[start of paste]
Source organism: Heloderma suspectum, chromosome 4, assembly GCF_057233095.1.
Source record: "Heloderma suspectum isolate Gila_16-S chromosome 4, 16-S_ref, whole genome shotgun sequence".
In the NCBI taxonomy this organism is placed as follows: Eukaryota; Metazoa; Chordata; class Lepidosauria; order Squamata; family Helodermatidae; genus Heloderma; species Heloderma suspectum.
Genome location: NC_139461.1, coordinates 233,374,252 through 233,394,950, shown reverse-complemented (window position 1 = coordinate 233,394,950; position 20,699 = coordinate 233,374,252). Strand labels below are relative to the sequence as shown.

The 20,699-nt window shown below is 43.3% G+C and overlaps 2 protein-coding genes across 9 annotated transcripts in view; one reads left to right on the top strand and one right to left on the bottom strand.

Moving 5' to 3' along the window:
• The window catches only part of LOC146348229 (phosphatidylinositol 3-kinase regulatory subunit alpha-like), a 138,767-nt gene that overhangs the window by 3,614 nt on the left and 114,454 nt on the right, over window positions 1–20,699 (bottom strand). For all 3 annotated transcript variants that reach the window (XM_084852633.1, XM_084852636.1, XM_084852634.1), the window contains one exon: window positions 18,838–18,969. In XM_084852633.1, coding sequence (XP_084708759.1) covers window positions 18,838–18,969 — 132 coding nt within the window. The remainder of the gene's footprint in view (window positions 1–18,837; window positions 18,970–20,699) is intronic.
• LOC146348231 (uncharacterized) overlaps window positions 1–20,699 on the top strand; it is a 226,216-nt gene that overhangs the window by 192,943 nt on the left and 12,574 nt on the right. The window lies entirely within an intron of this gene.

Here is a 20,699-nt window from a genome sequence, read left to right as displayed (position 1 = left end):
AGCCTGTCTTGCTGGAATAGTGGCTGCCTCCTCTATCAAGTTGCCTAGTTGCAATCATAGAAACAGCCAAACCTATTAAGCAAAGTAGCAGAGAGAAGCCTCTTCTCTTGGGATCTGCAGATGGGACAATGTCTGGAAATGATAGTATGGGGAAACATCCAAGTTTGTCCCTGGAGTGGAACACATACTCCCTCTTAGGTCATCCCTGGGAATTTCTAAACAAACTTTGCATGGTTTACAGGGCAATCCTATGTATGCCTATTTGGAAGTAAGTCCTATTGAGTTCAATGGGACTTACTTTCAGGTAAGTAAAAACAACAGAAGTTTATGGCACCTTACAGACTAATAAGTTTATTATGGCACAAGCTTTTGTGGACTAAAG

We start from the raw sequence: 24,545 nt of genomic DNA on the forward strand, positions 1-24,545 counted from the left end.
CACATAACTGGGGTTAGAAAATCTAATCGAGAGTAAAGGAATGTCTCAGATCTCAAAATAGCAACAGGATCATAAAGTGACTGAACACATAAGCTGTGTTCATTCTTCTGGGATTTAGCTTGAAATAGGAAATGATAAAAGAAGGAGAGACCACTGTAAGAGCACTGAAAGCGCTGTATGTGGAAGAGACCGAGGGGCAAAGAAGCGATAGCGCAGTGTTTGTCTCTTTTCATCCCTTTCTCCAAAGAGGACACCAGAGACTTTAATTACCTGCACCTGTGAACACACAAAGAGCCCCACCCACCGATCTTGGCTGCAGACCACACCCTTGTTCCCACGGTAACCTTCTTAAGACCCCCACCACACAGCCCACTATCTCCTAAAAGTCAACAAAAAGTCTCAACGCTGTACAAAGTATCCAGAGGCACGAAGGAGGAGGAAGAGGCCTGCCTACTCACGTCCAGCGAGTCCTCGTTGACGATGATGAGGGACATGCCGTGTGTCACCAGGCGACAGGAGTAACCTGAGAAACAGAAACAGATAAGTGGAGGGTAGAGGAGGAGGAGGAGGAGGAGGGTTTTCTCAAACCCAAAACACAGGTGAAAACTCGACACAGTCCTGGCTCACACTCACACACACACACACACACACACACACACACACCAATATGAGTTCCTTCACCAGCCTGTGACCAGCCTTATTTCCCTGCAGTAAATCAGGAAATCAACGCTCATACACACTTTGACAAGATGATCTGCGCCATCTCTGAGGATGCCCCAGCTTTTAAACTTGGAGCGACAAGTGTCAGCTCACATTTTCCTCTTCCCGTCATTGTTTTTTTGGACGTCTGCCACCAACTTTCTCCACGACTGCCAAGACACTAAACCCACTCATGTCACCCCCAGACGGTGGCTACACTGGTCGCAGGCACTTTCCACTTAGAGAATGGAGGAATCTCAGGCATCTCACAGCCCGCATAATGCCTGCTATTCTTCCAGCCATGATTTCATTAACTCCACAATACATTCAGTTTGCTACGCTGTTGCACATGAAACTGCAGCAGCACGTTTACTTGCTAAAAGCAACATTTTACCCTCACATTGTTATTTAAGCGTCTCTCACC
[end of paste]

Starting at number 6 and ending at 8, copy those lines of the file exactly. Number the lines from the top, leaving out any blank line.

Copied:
Moving 5' to 3' along the window:
• The window catches only part of LOC146348229 (phosphatidylinositol 3-kinase regulatory subunit alpha-like), a 138,767-nt gene that overhangs the window by 3,614 nt on the left and 114,454 nt on the right, over window positions 1–20,699 (bottom strand). For all 3 annotated transcript variants that reach the window (XM_084852633.1, XM_084852636.1, XM_084852634.1), the window contains one exon: window positions 18,838–18,969. In XM_084852633.1, coding sequence (XP_084708759.1) covers window positions 18,838–18,969 — 132 coding nt within the window. The remainder of the gene's footprint in view (window positions 1–18,837; window positions 18,970–20,699) is intronic.
• LOC146348231 (uncharacterized) overlaps window positions 1–20,699 on the top strand; it is a 226,216-nt gene that overhangs the window by 192,943 nt on the left and 12,574 nt on the right. The window lies entirely within an intron of this gene.